What will you remember about the Summer of 2015? The crazy shark attacks, the exceptionally hot temperatures or just spending time with friends and family.
The summer season is officially over. The tourists are gone home, the kids are back in school and summer vacations are over. But the summer still lives on for many of us who reside on the coast. I prefer to think of Summer in three seasons:
Season 1: Perfect weather, lots of beach parking and dogs at play on the beach.
Season 2: Fun festivities everywhere, vacations, water sports, and hot sun.
Season 3: Tourists are gone, parking availability, and more room on the beach.
Summer memories should be savored, so I take tons of pictures. Memories slip away, but the photographs last forever. I’ve learned how to use some of the gadgets on my Nikon this summer like shooting in manual modes, and learning to develop raw images. I’m getting better, but definitely have some work to do. How do you think I’m doing?
Fortunately, I live on a beautiful coast where photographers are plentiful. And with a little occasional help from my friends, like a local photographer Phil Mancuso, (who by the way captures spectacular sunsets and nature photographs), it’s a little easier. Through his help, I’ve been able to recover goof-ups (like accidentally erasing my files). In addition to local photographers, making friends with the photographers through the blogosphere world has allowed me to learn a few new tricks along the way.
Photojournalism and photography is fun, and rewarding. Especially on those long dark days of Winter when you just need to be reminded of good times and Summer fun.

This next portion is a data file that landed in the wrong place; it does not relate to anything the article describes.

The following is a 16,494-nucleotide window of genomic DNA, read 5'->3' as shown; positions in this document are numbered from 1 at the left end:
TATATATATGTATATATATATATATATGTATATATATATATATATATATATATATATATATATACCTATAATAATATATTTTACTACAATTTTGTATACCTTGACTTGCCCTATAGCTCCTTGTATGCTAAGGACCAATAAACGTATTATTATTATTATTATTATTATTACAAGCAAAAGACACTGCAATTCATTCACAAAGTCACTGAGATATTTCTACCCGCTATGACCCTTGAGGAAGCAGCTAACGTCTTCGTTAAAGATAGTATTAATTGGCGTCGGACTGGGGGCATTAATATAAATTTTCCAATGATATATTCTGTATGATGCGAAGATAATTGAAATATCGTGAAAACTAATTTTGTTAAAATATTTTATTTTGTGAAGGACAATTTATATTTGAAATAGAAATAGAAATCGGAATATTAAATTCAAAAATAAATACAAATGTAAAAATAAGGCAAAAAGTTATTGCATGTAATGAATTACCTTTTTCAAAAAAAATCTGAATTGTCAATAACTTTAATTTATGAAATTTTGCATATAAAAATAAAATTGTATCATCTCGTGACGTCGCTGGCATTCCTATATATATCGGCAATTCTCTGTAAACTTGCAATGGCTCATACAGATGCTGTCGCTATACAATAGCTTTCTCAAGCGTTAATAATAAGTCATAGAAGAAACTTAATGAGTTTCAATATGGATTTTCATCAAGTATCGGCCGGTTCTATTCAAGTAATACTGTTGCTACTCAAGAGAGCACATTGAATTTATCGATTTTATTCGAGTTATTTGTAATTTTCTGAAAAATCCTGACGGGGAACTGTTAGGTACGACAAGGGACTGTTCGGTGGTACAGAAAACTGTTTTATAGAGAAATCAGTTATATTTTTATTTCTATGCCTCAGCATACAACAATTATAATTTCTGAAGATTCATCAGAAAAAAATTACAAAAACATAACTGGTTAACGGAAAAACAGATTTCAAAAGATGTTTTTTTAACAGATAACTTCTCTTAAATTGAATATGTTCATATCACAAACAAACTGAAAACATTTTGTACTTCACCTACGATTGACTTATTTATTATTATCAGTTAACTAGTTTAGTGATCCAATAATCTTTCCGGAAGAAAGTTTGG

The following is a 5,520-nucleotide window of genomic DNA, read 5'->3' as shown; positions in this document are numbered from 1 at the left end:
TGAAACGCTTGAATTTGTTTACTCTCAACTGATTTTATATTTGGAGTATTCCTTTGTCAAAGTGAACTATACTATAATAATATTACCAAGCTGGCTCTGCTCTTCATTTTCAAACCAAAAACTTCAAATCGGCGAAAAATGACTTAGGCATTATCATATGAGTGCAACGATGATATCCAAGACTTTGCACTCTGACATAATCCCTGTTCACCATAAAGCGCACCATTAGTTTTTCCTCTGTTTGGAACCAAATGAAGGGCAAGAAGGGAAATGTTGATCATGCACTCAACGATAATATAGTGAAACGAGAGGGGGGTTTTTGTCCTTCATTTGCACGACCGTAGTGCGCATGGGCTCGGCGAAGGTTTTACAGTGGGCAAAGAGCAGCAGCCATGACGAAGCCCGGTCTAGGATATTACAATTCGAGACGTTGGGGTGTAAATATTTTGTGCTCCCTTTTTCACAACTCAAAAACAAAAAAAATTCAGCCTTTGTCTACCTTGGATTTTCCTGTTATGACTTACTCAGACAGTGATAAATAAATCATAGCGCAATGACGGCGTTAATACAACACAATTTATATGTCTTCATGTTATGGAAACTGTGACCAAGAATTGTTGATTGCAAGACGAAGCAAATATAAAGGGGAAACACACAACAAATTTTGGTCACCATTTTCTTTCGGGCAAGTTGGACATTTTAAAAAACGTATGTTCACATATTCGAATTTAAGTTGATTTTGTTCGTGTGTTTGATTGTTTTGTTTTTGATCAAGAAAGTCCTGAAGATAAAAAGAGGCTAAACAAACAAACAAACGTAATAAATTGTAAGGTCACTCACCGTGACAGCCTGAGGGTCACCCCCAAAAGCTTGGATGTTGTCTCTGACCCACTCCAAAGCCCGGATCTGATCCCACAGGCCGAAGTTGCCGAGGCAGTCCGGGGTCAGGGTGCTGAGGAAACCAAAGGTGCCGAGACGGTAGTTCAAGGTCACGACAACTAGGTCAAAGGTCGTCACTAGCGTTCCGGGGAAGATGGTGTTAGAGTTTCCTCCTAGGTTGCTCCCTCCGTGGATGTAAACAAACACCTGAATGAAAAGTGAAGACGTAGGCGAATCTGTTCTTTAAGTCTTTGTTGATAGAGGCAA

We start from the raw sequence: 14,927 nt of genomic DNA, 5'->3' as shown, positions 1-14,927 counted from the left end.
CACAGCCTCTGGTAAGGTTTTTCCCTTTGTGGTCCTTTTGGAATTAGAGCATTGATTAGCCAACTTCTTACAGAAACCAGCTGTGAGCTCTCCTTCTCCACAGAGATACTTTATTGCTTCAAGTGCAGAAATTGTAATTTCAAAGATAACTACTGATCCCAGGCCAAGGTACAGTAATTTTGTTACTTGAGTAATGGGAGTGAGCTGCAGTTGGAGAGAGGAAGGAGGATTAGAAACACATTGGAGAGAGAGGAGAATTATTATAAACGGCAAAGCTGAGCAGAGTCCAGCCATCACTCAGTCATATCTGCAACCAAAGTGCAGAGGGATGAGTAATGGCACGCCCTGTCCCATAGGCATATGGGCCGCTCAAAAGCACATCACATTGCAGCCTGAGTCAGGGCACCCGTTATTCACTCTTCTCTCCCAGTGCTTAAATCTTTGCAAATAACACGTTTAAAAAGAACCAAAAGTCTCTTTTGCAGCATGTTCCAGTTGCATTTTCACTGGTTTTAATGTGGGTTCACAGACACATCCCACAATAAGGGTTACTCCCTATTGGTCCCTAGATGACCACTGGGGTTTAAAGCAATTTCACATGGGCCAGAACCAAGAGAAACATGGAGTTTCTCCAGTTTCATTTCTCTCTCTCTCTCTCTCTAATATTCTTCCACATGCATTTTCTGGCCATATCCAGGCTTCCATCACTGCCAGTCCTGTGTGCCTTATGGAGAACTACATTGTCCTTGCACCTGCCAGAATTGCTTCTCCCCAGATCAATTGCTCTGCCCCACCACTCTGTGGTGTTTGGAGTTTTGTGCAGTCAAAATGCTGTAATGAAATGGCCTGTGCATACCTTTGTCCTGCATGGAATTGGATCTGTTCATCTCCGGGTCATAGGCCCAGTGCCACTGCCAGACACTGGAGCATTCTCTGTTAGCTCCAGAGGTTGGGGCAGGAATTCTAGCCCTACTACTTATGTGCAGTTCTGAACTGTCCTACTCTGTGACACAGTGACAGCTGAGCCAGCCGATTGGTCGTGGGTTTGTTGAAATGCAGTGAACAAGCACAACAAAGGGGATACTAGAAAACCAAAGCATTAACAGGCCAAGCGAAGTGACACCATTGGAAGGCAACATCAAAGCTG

The camera lens becomes an integral part of your own personal, subjective experience and allows you to view the world in a unique, distinctive way from everyone else. With the camera, the world is similar to a buffet waiting to be devoured behind your camera lens. Your fun job is being the one who sees the object potential, choose the right angle and reveals a story. A story perception only you can build, unfold and remember.
Sometimes photos will reflect a state of mind, happiness, loneliness or just a mood, and other times a photo is just the simple reality of the content in the photo, nothing more nothing less. You are the author of your photos and it’s your story.
A creative writer, and traveling photographer Nihar Pradhan shared this…
“Lines and light both are vital to photography, though the light is visible, but the invisible lines matter”
I don’t always remember the exact day of the Summer I take a picture, but I will remember the events surrounding it. It’s like a melody you hear on the radio that sounds like a memory of a real life Saturday night. Photos conjure up strong memories to cherish forever. How many times have you heard the most beloved item in a home other than a person or a pet are the photo albums? Or seen loved ones that are separated desperately hanging onto a picture? And rightfully so, they’re little pieces of our existence, excerpts from our journey in life.
The most valuable advice I would give someone new to photography would be…
Take the time to label, date and tag your photos as you go.
Invest the time to learn how to organize your photo apps on your computer making retrieval easy. Getting control of my photo folders and itemizing information made sharing my pictures with friends simple, and blogging 90% easier. Trust me on this one and opt for the easy way:) Don’t give up and remember there is no right or wrong photo; only a photo, and a better photo. So Snap Away…
Here are some of my Summer 2015 photographs.
Did Labor Day end the Summer season for you? How will you remember the Summer of 2015 long after the sun steps back? Share your tips on photojournaling or your favorite Summer memories.